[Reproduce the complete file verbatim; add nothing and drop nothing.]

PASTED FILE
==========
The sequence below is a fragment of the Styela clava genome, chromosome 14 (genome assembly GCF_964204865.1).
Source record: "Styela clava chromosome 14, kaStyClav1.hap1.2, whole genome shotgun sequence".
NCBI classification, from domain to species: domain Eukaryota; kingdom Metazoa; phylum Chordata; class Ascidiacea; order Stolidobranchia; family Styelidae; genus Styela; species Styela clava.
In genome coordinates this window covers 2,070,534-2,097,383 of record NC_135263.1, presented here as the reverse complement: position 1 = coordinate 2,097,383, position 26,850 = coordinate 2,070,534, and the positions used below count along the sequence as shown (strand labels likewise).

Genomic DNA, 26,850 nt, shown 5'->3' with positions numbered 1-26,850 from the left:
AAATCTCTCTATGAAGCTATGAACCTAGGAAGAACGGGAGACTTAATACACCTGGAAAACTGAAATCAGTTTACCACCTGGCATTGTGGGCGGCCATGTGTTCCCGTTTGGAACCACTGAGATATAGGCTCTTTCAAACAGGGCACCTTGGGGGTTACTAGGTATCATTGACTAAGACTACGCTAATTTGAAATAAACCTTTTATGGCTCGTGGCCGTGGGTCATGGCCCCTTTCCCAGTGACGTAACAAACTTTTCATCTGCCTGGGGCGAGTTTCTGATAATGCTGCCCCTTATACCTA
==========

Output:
The sequence below is a fragment of the Styela clava genome, chromosome 14 (genome assembly GCF_964204865.1).
Source record: "Styela clava chromosome 14, kaStyClav1.hap1.2, whole genome shotgun sequence".
NCBI classification, from domain to species: domain Eukaryota; kingdom Metazoa; phylum Chordata; class Ascidiacea; order Stolidobranchia; family Styelidae; genus Styela; species Styela clava.
In genome coordinates this window covers 2,070,534-2,097,383 of record NC_135263.1, presented here as the reverse complement: position 1 = coordinate 2,097,383, position 26,850 = coordinate 2,070,534, and the positions used below count along the sequence as shown (strand labels likewise).

Genomic DNA, 26,850 nt, shown 5'->3' with positions numbered 1-26,850 from the left:
AAATCTCTCTATGAAGCTATGAACCTAGGAAGAACGGGAGACTTAATACACCTGGAAAACTGAAATCAGTTTACCACCTGGCATTGTGGGCGGCCATGTGTTCCCGTTTGGAACCACTGAGATATAGGCTCTTTCAAACAGGGCACCTTGGGGGTTACTAGGTATCATTGACTAAGACTACGCTAATTTGAAATAAACCTTTTATGGCTCGTGGCCGTGGGTCATGGCCCCTTTCCCAGTGACGTAACAAACTTTTCATCTGCCTGGGGCGAGTTTCTGATAATGCTGCCCCTTATACCTA